Where are the politics of hope in the SNP and independence?
The National, 24 August 2021
Hope is fundamental to politics and political change, and indeed, human life. It has been central to the politics of the SNP when they have been successful but seems to have got lost in recent times and needs restating. It was pivotal to the way that the SNP won in 2007, to how they won a majority in 2011, and to the politics of the indyref Yes case in 2014.
Yet at times since 2014, despite the dominance of the SNP electorally, this basic insight seems to have been lost. This is in part due to the difficult times we have been living in – a decade of UK Tory Government, Brexit, COVID-19 and the continual drumbeat of war, alongside the SNP’s length of tenure in office.
It is worth recalling how the power of hope and positive thinking changed Scottish politics. In 2007 the SNP narrowly won, aided by positive psychology – a set of insights drawn from US academic Martin Seligman. After the election Salmond referred to this as a shift in his “mindset”, as he switched from scoring points and what was seen even by his own team as a “Smart Alec” approach to concentrating on winning strategic arguments.
This shift was cascaded through the party’s candidates by the Redco consultancy of Claire Howell. Salmond and the party changed their message in 2007 from talking about how Scotland was held back to the positive potential of a self-governing Scotland. It was a bold step, a liberation and wrong-footed opponents. Labour still used their old Nationalist caricatures to fire their ammunition into the trench lines they thought the separatist bogeymen still inhabited, only to find that they had long vacated this ground.
This success story fed into the early days of the SNP in office, was temporarily lost during the banking crash and regained in 2010-11 when the party brought forth an ambitious prospectus which spoke to the positive future Scotland. And it played a part in the surge by the Yes campaign in the latter stages of the indyref.
Since 2014, SNP electoral success has offered protection from the reality that there is little obvious SNP messaging strategy – and none on independence. What is incontestable is that the power of the politics of hope has been quietly dropped – whether by accident or design.
The world in 2021 is a turbulent place. Scotland and the UK have had their share of bruises and difficulties, with many tens of thousands of people dying from COVID-19 – against the backdrop of an incompetent, corrupt UK Government. The Scottish Government have not exactly been idle, trying to manage things against these difficulties. But having said all that the core messaging and purpose of the administration and the cause of independence does seem to have got a bit lost.
Firstly, the SNP needs a raison d’être for being the party of government which is about more than competence and managerialism. To take the competence point – that becomes increasingly difficult after so many years in office, with a patchy record on the likes of education and health, and doesn’t make clear the kind of Scotland people want to nurture or values to champion. It begins to make the SNP sound and look indistinguishable from the establishment Scotland it replaced.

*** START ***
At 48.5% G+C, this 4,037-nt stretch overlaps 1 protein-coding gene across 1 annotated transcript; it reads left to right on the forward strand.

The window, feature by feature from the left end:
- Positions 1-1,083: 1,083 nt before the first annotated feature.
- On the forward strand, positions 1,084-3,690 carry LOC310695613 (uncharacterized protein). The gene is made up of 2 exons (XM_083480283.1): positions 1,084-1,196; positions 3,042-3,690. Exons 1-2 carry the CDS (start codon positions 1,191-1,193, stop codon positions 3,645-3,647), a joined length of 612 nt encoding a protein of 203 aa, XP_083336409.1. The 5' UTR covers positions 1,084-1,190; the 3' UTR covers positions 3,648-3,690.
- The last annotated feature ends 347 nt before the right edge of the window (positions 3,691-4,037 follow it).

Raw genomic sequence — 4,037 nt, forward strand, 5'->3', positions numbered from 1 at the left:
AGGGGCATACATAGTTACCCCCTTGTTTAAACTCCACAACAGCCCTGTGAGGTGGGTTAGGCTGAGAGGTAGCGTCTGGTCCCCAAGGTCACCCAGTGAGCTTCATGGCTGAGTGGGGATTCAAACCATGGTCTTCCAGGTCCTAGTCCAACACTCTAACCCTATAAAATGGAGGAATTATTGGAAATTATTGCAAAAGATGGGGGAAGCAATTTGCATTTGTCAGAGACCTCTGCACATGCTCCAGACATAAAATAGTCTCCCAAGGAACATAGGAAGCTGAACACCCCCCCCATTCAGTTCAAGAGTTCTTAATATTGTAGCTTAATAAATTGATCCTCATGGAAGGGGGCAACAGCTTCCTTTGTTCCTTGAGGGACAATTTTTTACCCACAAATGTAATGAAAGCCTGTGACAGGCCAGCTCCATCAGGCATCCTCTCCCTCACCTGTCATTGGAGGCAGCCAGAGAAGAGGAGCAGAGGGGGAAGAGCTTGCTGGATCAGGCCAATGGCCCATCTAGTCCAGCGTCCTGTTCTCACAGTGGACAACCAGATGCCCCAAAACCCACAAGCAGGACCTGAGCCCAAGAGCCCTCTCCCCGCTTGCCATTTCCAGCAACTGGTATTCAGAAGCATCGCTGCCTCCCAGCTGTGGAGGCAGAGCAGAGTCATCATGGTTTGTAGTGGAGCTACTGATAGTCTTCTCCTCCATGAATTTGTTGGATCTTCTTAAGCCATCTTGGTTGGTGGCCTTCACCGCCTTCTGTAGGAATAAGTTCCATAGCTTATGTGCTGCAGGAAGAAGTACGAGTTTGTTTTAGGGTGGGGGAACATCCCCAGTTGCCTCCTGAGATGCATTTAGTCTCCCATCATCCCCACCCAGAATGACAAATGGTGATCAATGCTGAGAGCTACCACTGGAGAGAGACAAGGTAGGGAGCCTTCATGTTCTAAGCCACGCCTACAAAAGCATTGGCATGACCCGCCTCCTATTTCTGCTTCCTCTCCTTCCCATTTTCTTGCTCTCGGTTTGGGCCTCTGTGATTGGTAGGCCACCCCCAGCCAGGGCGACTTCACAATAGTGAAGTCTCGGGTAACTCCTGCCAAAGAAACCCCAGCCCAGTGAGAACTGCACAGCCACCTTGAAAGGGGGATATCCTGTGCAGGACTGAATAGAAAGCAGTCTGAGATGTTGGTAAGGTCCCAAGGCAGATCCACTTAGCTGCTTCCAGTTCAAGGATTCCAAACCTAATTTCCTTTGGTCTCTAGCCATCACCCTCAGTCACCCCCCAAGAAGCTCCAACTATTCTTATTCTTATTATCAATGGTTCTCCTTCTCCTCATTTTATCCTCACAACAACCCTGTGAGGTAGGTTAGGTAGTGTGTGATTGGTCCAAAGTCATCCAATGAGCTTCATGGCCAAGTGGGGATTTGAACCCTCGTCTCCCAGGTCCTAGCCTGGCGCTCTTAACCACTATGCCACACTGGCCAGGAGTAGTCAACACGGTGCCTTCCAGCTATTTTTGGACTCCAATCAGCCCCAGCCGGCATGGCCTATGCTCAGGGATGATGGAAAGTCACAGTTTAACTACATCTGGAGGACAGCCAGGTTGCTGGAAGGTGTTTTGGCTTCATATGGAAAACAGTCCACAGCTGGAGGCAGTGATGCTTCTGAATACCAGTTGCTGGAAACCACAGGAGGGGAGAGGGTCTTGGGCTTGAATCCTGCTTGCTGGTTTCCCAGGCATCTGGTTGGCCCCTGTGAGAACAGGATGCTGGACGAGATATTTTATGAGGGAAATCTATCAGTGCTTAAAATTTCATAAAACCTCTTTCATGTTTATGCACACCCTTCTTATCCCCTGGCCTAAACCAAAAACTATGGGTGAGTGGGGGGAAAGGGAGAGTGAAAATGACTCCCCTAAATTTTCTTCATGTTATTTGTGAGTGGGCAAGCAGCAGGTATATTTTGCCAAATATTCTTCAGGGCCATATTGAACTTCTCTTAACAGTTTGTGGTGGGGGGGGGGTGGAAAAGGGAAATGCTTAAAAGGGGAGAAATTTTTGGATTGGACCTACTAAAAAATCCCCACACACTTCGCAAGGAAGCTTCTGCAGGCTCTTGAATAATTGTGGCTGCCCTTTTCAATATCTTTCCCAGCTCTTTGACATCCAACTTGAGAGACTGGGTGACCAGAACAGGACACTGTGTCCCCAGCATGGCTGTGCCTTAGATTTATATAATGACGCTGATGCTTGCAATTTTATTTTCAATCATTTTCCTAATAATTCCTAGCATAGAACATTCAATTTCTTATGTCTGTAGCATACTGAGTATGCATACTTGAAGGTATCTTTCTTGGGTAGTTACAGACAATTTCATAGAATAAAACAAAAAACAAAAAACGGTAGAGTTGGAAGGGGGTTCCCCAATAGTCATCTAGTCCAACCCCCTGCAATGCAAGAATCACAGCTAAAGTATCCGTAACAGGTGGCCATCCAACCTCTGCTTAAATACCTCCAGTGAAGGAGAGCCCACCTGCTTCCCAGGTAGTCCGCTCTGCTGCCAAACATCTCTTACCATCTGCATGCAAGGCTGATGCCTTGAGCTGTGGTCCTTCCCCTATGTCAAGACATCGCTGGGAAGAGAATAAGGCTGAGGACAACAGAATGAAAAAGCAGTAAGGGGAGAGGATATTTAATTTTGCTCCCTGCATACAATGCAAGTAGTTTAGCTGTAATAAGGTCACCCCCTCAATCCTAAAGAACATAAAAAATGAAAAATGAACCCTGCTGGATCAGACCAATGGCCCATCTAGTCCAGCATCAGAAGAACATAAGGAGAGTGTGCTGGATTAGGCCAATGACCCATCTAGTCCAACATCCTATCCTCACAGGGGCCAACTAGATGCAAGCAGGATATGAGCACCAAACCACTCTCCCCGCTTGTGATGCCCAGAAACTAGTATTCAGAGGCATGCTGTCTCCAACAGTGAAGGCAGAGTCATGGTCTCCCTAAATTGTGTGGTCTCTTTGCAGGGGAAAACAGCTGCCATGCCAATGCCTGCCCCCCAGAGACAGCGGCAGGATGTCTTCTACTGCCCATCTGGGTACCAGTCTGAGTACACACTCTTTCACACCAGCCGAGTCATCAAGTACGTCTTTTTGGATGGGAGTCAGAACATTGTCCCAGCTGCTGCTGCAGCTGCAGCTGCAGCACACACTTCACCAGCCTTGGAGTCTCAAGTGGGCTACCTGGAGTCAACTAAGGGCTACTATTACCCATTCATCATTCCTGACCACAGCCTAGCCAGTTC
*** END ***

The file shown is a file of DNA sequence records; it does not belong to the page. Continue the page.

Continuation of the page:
Secondly, independence needs a reset and reappraisal seven years after 2014 – which the SNP-Green agreement allows an opportunity for. It needs some heavy lifting and work, but alongside this it needs a positive mindset which offers a series of signposts to the positive case for an independent Scotland. Such a case would require debate, research and testing in focus groups to finetune, but here are my first suggestions.
First, Scotland’s right to decide. We the people of Scotland have the fundamental right to decide and shape our own future. To argue otherwise is basically anti-democratic. Second, the democratic argument. Democracy is a powerful tool and increasingly the people of Scotland are denied their democratic wishes by the rightward march of UK politics.
Third, the psychological dimensions of independence. A self-governing Scotland would be a country where we collectively took power and decided that we can run things ourselves. That is an empowering, liberating message. Fourth, related to taking power is the act of what Fintan O’Toole called “the art of growing up” – whereby we have the courage to look at ourselves honestly – our health inequalities, the way working class kids are shafted by the education system, the scale of drug deaths – and say this should not be who we are and have the will to change it.
Fifth, is the potential of an economic justice set of policies not made in the Treasury and the City of London for the South East of England and the unbalanced capitalism of the UK – while critiquing orthodox economic growth. Sixth, is breaking free of imperial Britain with all its associations: the “forever wars”, Trident and a colonialist worldview. Seventh, is the potential of Scotland international – of our reappearance on the international stage as a modern, democratic, European nation drawing on our soft power and cultural diplomacy to make friends and allies as a force for good.
In all of the above runs the thread that independence has to embrace hope, and understand the world of risk we live in – and that while we cannot guarantee that there will not be bumpy moments in our future journey, that we the people of this country will be the ones in charge managing that risk.
A politics of hope has to be central to a vision of change. The pro-union argument has many points at its disposal, but nearly all of them come down to negatives and are defensive – pointing out transactional costs and losses of Westminster largesse. These are not the arguments facing the future, but about the present and even the past. A politics of independence can and should dare to be better, and speak to hope and to creating that future.